Why Do Jews Have To Be Murdered For You To Admit Anti-Semitism Is Real?

April 29, 2019

For the second time this year, a white supremacist marched into a synagogue and shot it up. On the six-month anniversary of the deadly shooting in the Tree of Life synagogue in Pittsburgh, a copycat inspired by that attack marched into the Chabad of Poway and opened fire.
In the wake of the horrific attack, many were the forceful condemnations of hate. I’ve read meaningful, painful expressions of solidarity.
But one disturbing phrase kept popping up. Everyone from Presidential Candidate Kamala Harris, Republican Senator Tim Scott, Democratic Representative Ted Lieu, and even Jewish writers and activists felt the need to announce: “anti-Semitism is real.”
Hearing this didn’t make me feel better. It made me feel worse.
Of course, anti-Semitism is real. That should go without saying. According to the Anti-Defamation League, over one billion people in the world harbor anti-Semitic attitudes. These hateful thoughts are leading to real atrocities; 2017 was plagued by 1,986 anti-Semitic hate crimes, plus a march where hundreds of white nationalists, white supremacists, and neo-Nazis came together to chant that “Jews will not replace us.”

This problem isn’t confined to South Carolina. I went to high school in New York and college in Los Angeles; both of the buildings where I went to school have been branded with spray-paint swastikas.
When the Chabad of Poway was attacked, American Jews hadn’t gone six months since a white supremacist last stormed into a synagogue and killed the Jews inside. We hadn’t gone a full day since The New York Times had to apologize for publishing an anti-Semitic cartoon.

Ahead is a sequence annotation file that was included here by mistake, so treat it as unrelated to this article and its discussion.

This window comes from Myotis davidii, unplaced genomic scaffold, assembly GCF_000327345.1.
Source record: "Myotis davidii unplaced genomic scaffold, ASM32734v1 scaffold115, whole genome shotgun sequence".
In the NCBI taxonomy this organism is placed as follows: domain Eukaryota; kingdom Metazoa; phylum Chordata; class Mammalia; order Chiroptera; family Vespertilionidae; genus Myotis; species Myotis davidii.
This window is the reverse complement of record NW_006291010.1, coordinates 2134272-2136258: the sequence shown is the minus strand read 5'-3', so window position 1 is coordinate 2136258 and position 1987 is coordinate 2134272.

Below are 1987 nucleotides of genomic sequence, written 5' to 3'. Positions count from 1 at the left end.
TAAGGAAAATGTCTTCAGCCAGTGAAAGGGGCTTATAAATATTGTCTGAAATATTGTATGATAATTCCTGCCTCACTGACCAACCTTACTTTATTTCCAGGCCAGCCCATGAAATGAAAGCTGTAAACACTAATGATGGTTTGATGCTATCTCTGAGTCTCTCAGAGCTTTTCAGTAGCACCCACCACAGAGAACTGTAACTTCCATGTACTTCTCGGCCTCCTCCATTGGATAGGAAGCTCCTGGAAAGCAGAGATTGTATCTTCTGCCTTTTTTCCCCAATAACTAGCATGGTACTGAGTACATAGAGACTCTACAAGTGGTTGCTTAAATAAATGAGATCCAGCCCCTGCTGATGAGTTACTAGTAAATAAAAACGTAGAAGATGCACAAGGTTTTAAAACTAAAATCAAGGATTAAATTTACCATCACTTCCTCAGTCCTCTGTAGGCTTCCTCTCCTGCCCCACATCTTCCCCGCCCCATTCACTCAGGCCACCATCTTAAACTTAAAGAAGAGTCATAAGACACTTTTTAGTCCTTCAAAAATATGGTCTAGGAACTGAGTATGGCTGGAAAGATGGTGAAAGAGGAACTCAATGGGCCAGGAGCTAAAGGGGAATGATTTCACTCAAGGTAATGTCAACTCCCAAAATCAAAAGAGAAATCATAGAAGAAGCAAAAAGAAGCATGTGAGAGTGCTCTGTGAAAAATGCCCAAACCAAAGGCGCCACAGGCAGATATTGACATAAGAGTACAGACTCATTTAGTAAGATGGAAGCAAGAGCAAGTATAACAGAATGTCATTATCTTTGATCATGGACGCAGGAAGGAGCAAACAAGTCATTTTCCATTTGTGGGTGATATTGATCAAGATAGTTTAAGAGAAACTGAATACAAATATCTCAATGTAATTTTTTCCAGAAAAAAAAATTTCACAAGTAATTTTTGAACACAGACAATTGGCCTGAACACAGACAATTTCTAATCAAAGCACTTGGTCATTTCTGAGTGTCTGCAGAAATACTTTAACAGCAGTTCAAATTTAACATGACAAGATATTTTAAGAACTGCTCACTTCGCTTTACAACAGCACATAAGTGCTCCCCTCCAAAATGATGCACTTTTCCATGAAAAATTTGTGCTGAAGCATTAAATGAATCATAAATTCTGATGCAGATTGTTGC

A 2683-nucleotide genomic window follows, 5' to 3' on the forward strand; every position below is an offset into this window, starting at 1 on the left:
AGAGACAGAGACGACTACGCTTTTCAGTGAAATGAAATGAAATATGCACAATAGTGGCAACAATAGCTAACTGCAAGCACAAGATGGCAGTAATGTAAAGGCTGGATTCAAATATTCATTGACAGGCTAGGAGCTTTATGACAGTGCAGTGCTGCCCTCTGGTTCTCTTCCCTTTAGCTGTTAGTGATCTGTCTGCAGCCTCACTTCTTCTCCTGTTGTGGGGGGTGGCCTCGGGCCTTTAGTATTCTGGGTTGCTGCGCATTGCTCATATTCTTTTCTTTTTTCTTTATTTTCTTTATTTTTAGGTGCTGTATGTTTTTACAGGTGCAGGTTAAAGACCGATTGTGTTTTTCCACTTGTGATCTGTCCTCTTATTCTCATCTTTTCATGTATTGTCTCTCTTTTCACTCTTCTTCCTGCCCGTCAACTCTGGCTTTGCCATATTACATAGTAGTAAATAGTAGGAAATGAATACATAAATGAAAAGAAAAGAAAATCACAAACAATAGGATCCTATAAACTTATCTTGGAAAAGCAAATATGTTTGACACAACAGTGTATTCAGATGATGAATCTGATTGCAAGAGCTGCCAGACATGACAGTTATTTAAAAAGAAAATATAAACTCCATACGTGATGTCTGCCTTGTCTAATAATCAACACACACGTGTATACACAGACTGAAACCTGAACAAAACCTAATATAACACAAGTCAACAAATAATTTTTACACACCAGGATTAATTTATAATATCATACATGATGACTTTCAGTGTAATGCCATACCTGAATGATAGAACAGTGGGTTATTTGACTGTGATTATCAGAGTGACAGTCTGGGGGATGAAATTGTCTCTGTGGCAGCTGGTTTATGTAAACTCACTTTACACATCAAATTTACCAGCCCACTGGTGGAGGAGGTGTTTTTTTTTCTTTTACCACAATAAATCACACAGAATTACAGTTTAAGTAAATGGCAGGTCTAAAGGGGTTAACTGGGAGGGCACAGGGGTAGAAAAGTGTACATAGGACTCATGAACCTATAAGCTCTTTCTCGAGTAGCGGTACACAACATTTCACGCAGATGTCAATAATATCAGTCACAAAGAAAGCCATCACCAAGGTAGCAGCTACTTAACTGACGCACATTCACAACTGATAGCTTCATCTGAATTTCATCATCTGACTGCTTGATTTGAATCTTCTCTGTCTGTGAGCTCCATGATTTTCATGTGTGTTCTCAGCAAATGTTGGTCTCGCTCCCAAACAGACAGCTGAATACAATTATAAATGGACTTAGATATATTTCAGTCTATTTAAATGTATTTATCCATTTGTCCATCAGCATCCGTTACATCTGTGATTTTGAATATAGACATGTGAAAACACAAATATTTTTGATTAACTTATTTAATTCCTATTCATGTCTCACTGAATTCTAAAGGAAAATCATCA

I shouldn’t be able to roll out these statistics and offenses off the top of my head. But I, like most Jews I know, am constantly forced to “prove” that my community is under siege.
Every time I speak up about anti-Semitism, I’m gaslit by people who deny it exists. They even go so far as to accuse me of fabricating false allegations of hate in bad faith.
In other words, not only is there a furious spike in hatred against Jews in this world; there is also a ferocious movement to deny that it is happening.
Jews no longer just face a fringe squad of maniacs who pretend the Holocaust was a hoax; anti-Semitism denial is a widespread epidemic.
This morning, my mother told me that she’s too afraid to step into a temple again. She has good reason to panic. Lori Gilbert Kaye, the woman who was shot dead in Poway, is right around her age. She left behind a daughter who’s mine. They could have been us; in some ways, they were.